The court's holding is unclear. It concluded that the Air Board had a right to "airspace above the minimum altitude of flight prescribed by regulations" authorized by federal statute (49 USC 1301(24)) but that the landowners' right to enjoy their trees was acquired before such regulations were promulgated, i.e., before the right of the Air Board was fixed in law. In addition, the court states, without elaborating, that the Air Board had no prescriptive right "for the simple reason that it has not exercised adverse rights in the space involved for fifteen years." Thus, this case does not clearly support or preclude prescriptive avigation easements.
Washington 1976, 1980 -- The Washington Supreme Court has considered prescriptive avigation easements in two cases. In the 1976 case Highline School District No. 401, King Co. v. Port of Seattle (548 P.2d 1085, 87 Wash.2d 6) a school district brought an action for inverse condemnation seeking damages due to aircraft noise, i.e., an action to force the airport to pay for an avigation easement after years of overflights that disrupted classrooms. This case therefore presented the novel (in Washington) question whether a government entity (the Port of Seattle) could acquire a prescriptive easement over the property of another government entity (the school district), rather than a private individual. After a lengthy discussion of the law of prescriptive easements -- in which avigation easements are not expressly mentioned -- the court concluded that the rule precluding a private party from acquiring government property by adverse possession does not apply when the claimant is another unit of government. Thus the court in this case impliedly recognized prescriptive avigation easements in the specialized circumstance in which the claimant is a government entity.
In Petersen v. Port of Seattle (1980; 618 P.2d 67, 94 Wash.2d 479) the court expressly acknowledged that avigation easements can be acquired prescriptively, adding that avigation easements prescriptively acquired would not be compensable. For the latter the court relied on Aylmore v. Seattle (Wash. 1918; 171 P. 659, 100 Wash. 515): "When ... property is appropriated to the public use without complying [with the state constitution requiring just compensation for taking of property], the owner's right to compensation is not barred [by statutes of limitation], except by adverse possession for the prescriptive period. [Citation.]"
Here the court reiterated the law of avigation easement: "If plaintiffs show a governmental interference with their land and a resultant decline in its market value, they are entitled to the remedy of just compensation. [¶] The Port, however, may avoid the remedy, or a portion thereof, only if it affirmatively establishes its acquisition of a prescriptive avigation right in the Petersens' property.
As to the question whether Sea-Tac Airport had a prescriptive avigation easement over the plaintiff's property, the court noted that any use of property by someone other than the owner is presumed to be permissive unless the user can show otherwise. The court determined that the Port of Seattle had not prescriptively acquired an avigation easement over the Petersen's property because it had not demonstrated uninterrupted hostile (open and notorious) use for 10 years as required by law. It concluded that overflights were not hostile because (1) the Port had a policy of paying voluntary sellers of land around the airport the unimpacted value of the land, i.e., the value the property would have without the airport, and (2) the Port participated in a study of noise abatement measures.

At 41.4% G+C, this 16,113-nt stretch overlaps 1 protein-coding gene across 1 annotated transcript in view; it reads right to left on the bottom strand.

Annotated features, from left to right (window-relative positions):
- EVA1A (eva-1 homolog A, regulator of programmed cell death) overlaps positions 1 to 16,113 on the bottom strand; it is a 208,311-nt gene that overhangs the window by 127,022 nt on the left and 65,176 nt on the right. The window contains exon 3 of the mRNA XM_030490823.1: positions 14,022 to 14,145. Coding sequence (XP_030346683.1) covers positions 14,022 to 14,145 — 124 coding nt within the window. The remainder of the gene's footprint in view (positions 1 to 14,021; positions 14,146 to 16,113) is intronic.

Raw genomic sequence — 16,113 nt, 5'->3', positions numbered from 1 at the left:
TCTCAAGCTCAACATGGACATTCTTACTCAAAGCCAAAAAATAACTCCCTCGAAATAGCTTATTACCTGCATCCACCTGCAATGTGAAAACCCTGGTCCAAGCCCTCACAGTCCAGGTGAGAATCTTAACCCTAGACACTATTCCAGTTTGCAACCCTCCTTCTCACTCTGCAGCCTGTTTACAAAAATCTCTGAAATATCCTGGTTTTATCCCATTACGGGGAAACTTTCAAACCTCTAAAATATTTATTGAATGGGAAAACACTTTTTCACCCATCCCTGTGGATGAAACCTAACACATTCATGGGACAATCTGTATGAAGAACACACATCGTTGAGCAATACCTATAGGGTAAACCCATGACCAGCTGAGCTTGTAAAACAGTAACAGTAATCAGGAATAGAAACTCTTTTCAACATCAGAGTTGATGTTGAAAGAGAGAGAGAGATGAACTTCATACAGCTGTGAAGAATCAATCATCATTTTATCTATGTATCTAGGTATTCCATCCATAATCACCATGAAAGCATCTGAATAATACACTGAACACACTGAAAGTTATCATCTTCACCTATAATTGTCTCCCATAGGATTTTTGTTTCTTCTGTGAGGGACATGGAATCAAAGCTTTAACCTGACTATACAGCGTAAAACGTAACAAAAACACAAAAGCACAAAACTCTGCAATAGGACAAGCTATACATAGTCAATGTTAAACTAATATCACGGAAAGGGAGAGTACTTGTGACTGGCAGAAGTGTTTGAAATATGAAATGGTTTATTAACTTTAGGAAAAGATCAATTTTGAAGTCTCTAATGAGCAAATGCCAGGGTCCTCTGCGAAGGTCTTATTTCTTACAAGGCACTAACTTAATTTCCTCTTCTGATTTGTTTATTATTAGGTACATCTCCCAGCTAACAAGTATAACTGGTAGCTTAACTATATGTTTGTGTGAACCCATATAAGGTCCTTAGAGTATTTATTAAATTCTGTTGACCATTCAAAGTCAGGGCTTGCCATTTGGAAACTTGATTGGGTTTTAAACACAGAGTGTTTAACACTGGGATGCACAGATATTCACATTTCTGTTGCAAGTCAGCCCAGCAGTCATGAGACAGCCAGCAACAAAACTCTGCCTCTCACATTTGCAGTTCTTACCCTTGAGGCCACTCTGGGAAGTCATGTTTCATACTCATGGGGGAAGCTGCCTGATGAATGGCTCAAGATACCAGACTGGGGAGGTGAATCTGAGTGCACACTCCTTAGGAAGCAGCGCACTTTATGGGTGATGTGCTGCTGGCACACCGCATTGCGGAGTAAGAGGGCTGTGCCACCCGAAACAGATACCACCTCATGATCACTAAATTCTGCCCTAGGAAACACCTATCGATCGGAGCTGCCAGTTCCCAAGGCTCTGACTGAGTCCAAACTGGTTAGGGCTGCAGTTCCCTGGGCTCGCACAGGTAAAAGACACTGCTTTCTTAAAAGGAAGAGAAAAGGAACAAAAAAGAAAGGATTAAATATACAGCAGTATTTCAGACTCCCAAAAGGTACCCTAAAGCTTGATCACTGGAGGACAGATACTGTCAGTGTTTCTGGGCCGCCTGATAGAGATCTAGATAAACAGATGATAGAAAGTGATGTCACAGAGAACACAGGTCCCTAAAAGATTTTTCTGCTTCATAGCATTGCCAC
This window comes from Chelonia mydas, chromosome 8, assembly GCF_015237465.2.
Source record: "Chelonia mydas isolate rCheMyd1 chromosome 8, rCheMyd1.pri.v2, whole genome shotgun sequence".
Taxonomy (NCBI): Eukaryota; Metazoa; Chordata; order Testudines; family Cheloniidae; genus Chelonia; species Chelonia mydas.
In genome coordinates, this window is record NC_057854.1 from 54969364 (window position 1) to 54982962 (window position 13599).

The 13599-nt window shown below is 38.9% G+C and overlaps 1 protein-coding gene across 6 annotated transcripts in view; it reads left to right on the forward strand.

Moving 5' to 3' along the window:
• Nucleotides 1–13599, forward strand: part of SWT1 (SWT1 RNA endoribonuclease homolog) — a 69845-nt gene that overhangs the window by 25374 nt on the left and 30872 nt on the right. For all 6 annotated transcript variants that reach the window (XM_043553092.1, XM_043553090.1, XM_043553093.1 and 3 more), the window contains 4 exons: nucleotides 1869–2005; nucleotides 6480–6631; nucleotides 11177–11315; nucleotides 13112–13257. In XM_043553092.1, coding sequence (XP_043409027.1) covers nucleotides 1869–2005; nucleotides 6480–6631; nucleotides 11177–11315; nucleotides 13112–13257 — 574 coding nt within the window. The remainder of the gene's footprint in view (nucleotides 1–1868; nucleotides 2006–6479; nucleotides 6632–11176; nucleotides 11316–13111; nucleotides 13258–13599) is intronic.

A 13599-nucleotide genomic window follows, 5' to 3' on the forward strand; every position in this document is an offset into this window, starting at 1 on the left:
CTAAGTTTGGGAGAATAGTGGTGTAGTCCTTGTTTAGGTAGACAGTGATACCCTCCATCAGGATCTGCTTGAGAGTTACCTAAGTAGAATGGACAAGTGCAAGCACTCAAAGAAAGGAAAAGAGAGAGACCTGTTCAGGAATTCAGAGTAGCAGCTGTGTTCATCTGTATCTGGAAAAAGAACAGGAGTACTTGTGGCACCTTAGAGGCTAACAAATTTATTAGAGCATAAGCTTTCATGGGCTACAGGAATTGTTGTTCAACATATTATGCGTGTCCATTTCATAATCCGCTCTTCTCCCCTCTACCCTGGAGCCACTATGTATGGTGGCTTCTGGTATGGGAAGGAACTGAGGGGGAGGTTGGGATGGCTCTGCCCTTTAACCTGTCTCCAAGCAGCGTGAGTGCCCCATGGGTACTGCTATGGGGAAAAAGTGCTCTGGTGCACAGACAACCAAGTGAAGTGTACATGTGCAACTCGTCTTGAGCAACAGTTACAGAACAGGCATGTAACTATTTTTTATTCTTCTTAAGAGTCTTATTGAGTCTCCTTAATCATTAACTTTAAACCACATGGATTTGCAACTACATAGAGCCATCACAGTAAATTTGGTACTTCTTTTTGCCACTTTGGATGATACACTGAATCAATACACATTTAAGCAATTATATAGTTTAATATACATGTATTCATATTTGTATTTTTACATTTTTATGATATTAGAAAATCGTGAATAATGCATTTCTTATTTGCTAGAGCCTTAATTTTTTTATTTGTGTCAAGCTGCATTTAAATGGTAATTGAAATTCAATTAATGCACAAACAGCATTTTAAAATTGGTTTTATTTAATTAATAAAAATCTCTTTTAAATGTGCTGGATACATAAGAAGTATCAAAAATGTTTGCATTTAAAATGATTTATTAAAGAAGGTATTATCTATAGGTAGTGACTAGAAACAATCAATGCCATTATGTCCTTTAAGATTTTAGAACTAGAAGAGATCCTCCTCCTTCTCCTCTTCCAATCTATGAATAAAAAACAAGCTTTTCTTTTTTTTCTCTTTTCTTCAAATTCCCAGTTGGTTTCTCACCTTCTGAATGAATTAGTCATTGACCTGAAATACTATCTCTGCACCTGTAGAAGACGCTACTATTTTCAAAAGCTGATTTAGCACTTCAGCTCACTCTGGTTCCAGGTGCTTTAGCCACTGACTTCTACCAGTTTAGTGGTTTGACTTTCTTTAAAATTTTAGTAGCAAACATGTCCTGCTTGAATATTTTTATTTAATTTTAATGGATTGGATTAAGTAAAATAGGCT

Furthermore, the court stated: "even if the trial court had found some kind of pre-1964 prescriptive easement, it would not have been for the type and number of aircraft which used the airport after that date... [i.e., large jet aircraft]." Thus, a prescriptive avigation easement, like any easement, is valid for the specific circumstances in which the easement was acquired, and not for all time. "Enhanced airport activity following acquisition of an adverse right ..., which causes further damage, would, of course, be compensable."
Alaska 1980 -- In Classen v. State, Dept. of Highways (Alaska 1980; 621 P.2d 15) the owner of riverside land sued for compensation for the taking of his riparian rights when the state constructed a new bridge that prevented him from using his home on the river as the base for his floatplane taxi service. The court stated the plaintiff's claim amounted to one for damages for interference with a purported avigation easement. "As Classen does not claim to have been granted an easement, his only possible right to an easement would be by prescriptive use. However, an easement may not be acquired by prescription against the state. See AS 09.25.050; AS 38.95.010. ... We need not determine whether an airspace easement may be acquired by prescription against a party other than the state."
North Carolina 1982 -- In City of Statesville v. Credit and Loan Co. (N.C. Ct. App. 1982; 294 S.E.2d 405, 58 N.C.App. 727) the city-owner of an airport asserted it had prescriptively established an avigation easement over land adjoining the airport. The court noted that for any use to be adverse it must be on property over which another person has the right of lawful control. North Carolina has a statute (G.S. 63-13) that restricts the right of a landowner to control the airspace over his property. ("Flight over the lands and waters of this State is lawful unless at such a low altitude as to interfere with the then existing use to which the land or water, or the space over the land or water, is put by the owner, or unless so conducted as to be injurious to the health and happiness, or imminently dangerous to persons or property lawfully on the land or water beneath.") Thus, the court stated, the person claiming the easement has the burden of proving that planes overflew the servient estate in a manner proscribed by G.S. 63-13. Here, the court concluded, the airport operator had offered no specific facts to support it claim of an avigation easement by prescription.